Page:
Review of The English Patient by Michael Ondaatje

I am resuming The Human Narrative Project, my journey of reading and reviewing 100 great novels. Michael Ondaatje’s The English Patient is an excellent place to pick up the Project. What I appreciated most about the novel was its relentless pursuit of its characters. Even the non-linear narrative reflected this, jumping back and forth between the past and the present, trespassing the boundaries of time in order to understand the complexity of these subjects.

“Here they were shedding their skins. They could imitate nothing but what they were. There was no defense but to look for the truth in others.”

The characters of Michal Ondaatje’s novel The English Patient were shedding their skins inside a bombed and wired villa as the Second World War drew to a close, the English patient being mended and tended by Hana, a Canadian nurse. The novel centers on the villa but jumps back to the past, relating how the near-past brings each character to the villa. “They could imitate nothing but what they were.” But who were they?

In my reading, the deep woundedness emerges from each of the primary characters. The novel is set amidst the destruction and devastation of modern warfare. What I appreciated most about this novel was its subtle ability to highlight the brokeness of each character without melodrama, psychoanalysis, or other methods that might distance the reader from the wounds, essentially putting their pain on display while at the same time keeping the reader at bay. Instead, the reader carries the wounds of each character throughout the novel.

“We are communal histories, communal books. We are not owned or monogamous in our taste or experience. All I desired was to walk upon an earth that had no maps.”

Count Ladislaus de Almásy is the English patient. He is independent and distant in his life. My sense of Almásy is that he hoards his self and life from others. He has the detached, escapist mentality of an academic, at home in the desert, the “earth that had no maps.” He is a conflicted character. The desert is his retreat, and yet there is a yearning for a world with no boundaries, a place without ownership. He wants to protect his own space, the boundaries of his self, be his own owner; but he also experiences the profound yearning to live without these boundareis and to relinquish ownership of himself to others.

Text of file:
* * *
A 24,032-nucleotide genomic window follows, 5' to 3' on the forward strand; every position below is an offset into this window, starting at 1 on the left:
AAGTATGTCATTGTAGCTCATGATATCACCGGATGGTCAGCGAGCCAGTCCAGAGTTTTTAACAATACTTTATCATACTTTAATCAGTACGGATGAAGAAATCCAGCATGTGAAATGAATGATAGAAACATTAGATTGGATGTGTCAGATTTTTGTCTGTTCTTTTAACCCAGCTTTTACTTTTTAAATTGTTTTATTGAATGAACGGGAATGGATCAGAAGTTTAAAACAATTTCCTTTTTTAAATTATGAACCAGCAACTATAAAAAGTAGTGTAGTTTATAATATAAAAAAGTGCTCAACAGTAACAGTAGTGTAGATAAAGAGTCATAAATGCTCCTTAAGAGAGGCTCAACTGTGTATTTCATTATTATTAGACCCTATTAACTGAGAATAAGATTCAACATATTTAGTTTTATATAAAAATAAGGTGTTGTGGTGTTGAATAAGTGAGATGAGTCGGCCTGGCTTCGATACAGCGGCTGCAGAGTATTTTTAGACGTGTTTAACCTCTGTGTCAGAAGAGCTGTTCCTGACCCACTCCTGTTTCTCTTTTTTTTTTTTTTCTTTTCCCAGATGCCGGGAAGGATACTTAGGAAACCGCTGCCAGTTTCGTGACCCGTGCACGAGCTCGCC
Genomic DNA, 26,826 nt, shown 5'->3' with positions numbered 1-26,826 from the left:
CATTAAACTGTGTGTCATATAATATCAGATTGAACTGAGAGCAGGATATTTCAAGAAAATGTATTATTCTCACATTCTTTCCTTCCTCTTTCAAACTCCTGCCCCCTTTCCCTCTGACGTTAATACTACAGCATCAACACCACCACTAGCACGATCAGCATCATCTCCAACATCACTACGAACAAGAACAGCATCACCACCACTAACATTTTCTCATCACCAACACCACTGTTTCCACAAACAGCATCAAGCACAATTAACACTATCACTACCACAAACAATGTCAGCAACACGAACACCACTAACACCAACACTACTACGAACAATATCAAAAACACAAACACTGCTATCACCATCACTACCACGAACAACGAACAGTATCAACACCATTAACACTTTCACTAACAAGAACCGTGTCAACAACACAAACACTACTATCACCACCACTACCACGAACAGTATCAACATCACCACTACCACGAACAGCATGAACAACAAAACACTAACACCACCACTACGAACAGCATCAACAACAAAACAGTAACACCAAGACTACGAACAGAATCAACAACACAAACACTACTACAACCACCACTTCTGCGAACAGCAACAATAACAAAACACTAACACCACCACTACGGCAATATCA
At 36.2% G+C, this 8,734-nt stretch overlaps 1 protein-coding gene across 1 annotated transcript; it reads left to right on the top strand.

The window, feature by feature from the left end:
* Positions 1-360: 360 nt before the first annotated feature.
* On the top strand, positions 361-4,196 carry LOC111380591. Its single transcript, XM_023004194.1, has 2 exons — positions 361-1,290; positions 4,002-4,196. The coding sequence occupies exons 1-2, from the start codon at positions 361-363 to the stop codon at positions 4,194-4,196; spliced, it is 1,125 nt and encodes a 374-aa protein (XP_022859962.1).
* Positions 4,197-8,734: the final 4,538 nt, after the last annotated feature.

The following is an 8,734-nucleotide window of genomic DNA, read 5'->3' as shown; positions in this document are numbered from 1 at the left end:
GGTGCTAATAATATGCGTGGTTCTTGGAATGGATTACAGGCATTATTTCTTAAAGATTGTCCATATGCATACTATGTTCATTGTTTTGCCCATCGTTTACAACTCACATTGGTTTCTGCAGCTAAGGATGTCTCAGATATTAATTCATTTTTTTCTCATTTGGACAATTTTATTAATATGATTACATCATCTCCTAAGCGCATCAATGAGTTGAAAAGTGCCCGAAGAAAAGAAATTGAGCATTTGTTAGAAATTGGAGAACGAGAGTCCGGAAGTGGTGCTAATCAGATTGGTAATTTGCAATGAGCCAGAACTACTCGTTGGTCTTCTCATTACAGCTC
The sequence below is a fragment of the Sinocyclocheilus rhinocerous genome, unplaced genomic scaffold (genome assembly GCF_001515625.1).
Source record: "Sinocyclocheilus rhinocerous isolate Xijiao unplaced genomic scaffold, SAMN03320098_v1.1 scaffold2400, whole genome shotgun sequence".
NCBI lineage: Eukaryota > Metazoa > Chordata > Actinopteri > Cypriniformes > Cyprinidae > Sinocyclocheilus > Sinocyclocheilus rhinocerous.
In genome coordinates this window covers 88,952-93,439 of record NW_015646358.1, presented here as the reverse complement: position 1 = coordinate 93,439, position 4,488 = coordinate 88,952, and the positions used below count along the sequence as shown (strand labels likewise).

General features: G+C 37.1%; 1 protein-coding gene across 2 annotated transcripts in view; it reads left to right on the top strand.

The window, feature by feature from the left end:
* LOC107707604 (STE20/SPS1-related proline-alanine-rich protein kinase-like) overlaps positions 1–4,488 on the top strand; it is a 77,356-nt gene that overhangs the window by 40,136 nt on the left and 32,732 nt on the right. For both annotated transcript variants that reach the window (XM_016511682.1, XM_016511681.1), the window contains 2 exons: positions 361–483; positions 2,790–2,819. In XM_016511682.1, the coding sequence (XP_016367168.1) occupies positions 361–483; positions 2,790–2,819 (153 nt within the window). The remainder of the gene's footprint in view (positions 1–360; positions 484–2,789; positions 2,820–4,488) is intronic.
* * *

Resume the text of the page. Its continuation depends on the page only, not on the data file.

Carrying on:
the tension for Almásy surfaces most significantly in his turbulent affair with Katherine. He is passionate, in love with her, but he continually runs into the protective boundaries of his personality that keep him from fully opening to the possibilities of intimacy and love. This is, perhaps, the most essential terrain for human beings, our most definitive spiritual path. It is also the most damaging and damning element of modernity, with its power games of destruction and violence. Sharp boundaries and defensive nationalism have been the product of capitalism. We are defined more by wars over resources than we are by cooperation. Ownership leads us to create boundaries, when trespassed they bring war and suffering.

“There are those destroyed by unfairness and those who are not.”

The characters must cope with the brutal violence they have both seen and done. The novel refused, even for a moment, to allow us the belief that the characters will be able to move on, to put the war behind them. This is a critical difference between the novel and film. The film, in typical Hollywood style, left us believing that the characters were ready for the next step. The film closes with smiles and hopes. The characters, in fact, have already moved on!

The genius of the novel, however, is to portray human beings who will forever be changed by the suffering they have witnessed and endured. They will move on and live productive lives, but they will only do so by an act of the will or by shear necessity. They will never completely heal.

The characters cannot heal, but they can cope, and each person has their own coping mechanism. Kip copes by activity. “He moved at a pace that would replace loss.” By contrast, Hana was melancholic. “Whatever the trials around him [Kip], there was always solution and light, but she [Hana] saw none…Her inwardness was a sadness of nature.” Each personality struggles to come to grips with pain, to either engage it or run from it; whatever it takes to be able to move forward. The brutality and violence of war produces an inner wound that never heals. They surround it with whatever defenses are ready at hand. For me, this honesty was one of the most significant aspects of the novel. The characters will carry on, but not move past, the wounds of war.

Published by

Jonathan Erdman

Writer. In the summers, I live and work in the incredible state of Alaska, in the bush community of McCarthy, as the Executive Director of the Wrangell Mountain Center. When not in McCarthy, you'll typically find me in the Santa Cruz Mountains of California, writing and working with local activists. My primary writing project right now is a novel set in remote bush Alaska, of the magical realism genre wherein an earnest and independent young woman finds a mysterious radio belonging to her grandmother, a device that has paranormal bandwidth and a disturbing ability to mess with one's mental stability.

Consider this post an invitation, an invitation to comment and collaborate ~ In Solidarity, JE

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